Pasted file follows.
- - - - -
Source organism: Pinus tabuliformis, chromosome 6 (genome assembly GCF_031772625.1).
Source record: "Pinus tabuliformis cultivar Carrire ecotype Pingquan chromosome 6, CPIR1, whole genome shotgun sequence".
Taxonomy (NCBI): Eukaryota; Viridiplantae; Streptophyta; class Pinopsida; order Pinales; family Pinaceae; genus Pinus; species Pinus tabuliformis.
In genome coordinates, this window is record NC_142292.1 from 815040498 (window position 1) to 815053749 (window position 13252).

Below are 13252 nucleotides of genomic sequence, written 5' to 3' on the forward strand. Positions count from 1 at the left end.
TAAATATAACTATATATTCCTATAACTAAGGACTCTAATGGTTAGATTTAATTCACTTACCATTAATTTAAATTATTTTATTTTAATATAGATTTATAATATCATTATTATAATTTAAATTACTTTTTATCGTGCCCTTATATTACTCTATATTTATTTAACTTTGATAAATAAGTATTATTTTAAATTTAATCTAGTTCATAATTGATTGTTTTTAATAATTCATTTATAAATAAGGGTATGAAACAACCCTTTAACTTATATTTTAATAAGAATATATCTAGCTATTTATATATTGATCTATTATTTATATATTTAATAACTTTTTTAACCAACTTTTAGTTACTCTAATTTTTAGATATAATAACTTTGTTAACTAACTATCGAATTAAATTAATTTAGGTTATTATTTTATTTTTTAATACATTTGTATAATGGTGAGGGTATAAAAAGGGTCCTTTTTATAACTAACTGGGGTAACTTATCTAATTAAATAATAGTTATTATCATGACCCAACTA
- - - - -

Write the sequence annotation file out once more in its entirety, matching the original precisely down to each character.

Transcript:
Source organism: Pinus tabuliformis, chromosome 6 (genome assembly GCF_031772625.1).
Source record: "Pinus tabuliformis cultivar Carrire ecotype Pingquan chromosome 6, CPIR1, whole genome shotgun sequence".
Taxonomy (NCBI): Eukaryota; Viridiplantae; Streptophyta; class Pinopsida; order Pinales; family Pinaceae; genus Pinus; species Pinus tabuliformis.
In genome coordinates, this window is record NC_142292.1 from 815040498 (window position 1) to 815053749 (window position 13252).

Below are 13252 nucleotides of genomic sequence, written 5' to 3' on the forward strand. Positions count from 1 at the left end.
TAAATATAACTATATATTCCTATAACTAAGGACTCTAATGGTTAGATTTAATTCACTTACCATTAATTTAAATTATTTTATTTTAATATAGATTTATAATATCATTATTATAATTTAAATTACTTTTTATCGTGCCCTTATATTACTCTATATTTATTTAACTTTGATAAATAAGTATTATTTTAAATTTAATCTAGTTCATAATTGATTGTTTTTAATAATTCATTTATAAATAAGGGTATGAAACAACCCTTTAACTTATATTTTAATAAGAATATATCTAGCTATTTATATATTGATCTATTATTTATATATTTAATAACTTTTTTAACCAACTTTTAGTTACTCTAATTTTTAGATATAATAACTTTGTTAACTAACTATCGAATTAAATTAATTTAGGTTATTATTTTATTTTTTAATACATTTGTATAATGGTGAGGGTATAAAAAGGGTCCTTTTTATAACTAACTGGGGTAACTTATCTAATTAAATAATAGTTATTATCATGACCCAACTA